Hospitalizations due to the flu have reached record levels this year, the Centers for Disease Control and Prevention reported on Friday, straining supplies that were already in short supply.
This flu season has broken the record for number of people hospitalized per 100,000 set three years ago during another flu season dominated by a particularly dangerous strain called H3N2. About 710,000 people were hospitalized during that season.
In the last few weeks, hospitals across the country have been literally pulling out tents to make extra space for flu cases. One hospital in Allentown pulled out a surge tent that The New York Times described as an “inflatable military-style hospital ward a bit like a bouncy castle.” Hospitals in San Diego and Atlanta have done the same, according to local news reports.
“We also continue to hear reports of crowded hospitals and spot shortages of antiviral medications and rapid influenza tests,” acting CDC director Dr. Anne Schuchat said during a conference call with reporters on Friday. “Unfortunately, our latest tracking data indicate that the flu activity is still high and widespread across most of the nation and increasing overall.” (There are some signs the flu season may be subsiding in western states like Oregon, said Dr. Dan Jernigan, the director of the influenza division at the National Center for Immunization and Respiratory Diseases.)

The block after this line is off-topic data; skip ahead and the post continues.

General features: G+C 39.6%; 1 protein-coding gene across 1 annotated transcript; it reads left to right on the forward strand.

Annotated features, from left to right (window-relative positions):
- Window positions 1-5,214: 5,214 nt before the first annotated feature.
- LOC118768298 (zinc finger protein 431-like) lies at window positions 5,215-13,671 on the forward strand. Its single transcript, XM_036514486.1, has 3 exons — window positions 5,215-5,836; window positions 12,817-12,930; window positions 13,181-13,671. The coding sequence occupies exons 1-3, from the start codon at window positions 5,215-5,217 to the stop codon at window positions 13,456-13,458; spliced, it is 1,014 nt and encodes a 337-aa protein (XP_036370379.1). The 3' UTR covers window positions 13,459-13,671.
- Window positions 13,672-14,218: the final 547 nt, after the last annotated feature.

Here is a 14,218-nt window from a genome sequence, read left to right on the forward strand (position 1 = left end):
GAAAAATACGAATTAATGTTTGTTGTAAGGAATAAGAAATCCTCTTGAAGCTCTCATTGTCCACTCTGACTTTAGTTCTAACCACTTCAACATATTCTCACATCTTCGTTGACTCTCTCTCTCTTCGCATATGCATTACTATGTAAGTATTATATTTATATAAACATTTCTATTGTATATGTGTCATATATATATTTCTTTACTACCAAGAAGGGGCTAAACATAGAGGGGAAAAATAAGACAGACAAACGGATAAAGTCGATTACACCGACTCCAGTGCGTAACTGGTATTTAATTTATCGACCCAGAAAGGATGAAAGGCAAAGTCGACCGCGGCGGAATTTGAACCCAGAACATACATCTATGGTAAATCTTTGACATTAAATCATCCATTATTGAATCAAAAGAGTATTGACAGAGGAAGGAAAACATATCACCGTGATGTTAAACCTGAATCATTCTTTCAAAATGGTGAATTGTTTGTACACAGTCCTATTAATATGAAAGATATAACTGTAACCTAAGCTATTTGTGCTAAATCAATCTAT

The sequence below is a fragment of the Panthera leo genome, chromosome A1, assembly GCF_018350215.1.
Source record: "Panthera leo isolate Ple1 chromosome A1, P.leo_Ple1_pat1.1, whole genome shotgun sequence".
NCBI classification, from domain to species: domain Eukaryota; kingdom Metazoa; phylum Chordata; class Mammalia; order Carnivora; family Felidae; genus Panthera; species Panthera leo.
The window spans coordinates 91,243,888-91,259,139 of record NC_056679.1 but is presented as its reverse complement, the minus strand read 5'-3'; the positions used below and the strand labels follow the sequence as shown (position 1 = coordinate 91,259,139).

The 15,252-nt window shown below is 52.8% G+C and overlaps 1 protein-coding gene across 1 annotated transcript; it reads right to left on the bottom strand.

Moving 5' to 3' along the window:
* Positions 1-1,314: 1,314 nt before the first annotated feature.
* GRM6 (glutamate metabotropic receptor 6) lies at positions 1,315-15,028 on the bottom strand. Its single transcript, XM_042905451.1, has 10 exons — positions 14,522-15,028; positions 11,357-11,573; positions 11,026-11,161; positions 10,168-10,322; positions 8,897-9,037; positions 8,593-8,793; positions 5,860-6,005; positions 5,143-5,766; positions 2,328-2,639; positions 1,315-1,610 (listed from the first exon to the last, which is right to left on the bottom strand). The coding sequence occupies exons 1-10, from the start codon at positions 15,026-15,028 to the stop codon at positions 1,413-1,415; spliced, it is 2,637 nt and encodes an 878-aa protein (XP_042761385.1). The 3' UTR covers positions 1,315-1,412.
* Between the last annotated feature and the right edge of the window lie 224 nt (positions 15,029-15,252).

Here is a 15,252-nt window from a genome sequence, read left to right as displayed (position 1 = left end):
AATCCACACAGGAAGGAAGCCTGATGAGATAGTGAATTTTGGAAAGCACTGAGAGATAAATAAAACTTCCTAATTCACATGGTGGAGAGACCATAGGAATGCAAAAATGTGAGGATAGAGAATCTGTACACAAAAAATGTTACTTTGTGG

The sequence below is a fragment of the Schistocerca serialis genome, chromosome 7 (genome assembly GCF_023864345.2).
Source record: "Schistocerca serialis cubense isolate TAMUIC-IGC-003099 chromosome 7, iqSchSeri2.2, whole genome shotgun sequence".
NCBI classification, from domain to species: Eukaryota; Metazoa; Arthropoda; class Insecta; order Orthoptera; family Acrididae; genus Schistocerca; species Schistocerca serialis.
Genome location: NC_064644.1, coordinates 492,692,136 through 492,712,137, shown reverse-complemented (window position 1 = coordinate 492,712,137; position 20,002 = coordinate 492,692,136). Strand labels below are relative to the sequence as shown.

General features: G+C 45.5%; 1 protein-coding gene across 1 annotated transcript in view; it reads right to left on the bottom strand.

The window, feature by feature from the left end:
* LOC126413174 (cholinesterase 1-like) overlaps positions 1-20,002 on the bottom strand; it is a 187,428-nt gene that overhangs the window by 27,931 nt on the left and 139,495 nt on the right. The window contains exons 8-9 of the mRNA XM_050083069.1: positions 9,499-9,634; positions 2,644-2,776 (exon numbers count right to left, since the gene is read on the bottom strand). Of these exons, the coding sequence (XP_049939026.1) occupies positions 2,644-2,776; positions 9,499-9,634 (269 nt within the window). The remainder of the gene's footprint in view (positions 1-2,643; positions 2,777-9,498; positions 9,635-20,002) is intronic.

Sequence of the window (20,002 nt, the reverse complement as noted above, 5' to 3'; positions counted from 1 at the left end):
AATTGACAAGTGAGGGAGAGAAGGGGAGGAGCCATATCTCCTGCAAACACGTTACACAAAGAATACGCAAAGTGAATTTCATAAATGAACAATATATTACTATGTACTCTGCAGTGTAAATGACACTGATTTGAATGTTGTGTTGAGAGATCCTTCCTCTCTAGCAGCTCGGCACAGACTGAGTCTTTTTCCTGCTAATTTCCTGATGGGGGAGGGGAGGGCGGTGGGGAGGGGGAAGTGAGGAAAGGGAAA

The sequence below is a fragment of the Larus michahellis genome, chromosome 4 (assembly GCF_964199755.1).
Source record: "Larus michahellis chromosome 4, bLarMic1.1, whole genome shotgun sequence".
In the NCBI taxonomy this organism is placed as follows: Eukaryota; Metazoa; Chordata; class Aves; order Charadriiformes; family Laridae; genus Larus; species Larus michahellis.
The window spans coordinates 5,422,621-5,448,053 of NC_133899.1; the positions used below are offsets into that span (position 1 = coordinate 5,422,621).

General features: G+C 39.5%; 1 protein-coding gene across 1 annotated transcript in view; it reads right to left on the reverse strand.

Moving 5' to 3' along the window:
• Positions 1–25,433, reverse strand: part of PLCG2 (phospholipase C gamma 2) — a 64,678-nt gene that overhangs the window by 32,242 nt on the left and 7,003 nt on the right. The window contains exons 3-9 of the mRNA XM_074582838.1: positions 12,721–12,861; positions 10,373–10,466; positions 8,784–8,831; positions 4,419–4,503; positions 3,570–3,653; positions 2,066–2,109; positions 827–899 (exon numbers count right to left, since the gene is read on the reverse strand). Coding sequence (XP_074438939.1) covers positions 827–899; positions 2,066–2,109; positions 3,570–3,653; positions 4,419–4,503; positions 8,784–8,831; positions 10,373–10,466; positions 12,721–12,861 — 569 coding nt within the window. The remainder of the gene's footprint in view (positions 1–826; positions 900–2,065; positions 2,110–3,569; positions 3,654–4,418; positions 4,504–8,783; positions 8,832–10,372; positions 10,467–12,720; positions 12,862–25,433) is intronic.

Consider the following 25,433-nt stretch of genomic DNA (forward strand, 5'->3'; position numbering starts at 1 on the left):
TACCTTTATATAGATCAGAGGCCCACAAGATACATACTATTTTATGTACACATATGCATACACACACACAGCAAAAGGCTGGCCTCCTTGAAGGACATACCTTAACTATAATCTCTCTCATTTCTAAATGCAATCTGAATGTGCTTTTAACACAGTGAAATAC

On top of the increasing number of people arriving at hospitals, some of the supplies needed to treat them have also been more difficult to keep in stock. Since Hurricane Maria hit Puerto Rico and disrupted the manufacturing plants that produce saline IV bags, they’ve been in short supply. In a statement on February 1, FDA Commissioner Scott Gottlieb said that the shortage is improving but that the severity of the flu season had “increased demand.” Staying well-hydrated is a key part of flu treatment, the CDC notes on its website—and in the hospital, that means IV bags. (IV bags can also be used to deliver medications.)
“While we expect supplies of saline to increase over the next month, having adequate supplies, especially during this severe flu season, is a critical matter of public health,” he said. Some expiration dates of bags have been extended, while other manufacturers are working to increase production of empty IV bags.
The CDC also announced that 16 more children had died of the flu this year, bringing the total to 53. “For this season, only around 20 percent of these pediatric deaths had been vaccinated and half of these children were otherwise healthy,” Jernigan said.
A Canadian study published on February 1 found that this year’s flu vaccine may only be 17 percent effective against H3N2; against all strains, it may be around 42 percent effective. However, experts still recommend getting a flu shot. After all, flu seasons can be up to 20 weeks long, Schuchat noted, and it’s impossible to predict when this year’s might end.
Flu season has been ongoing for about 10 weeks.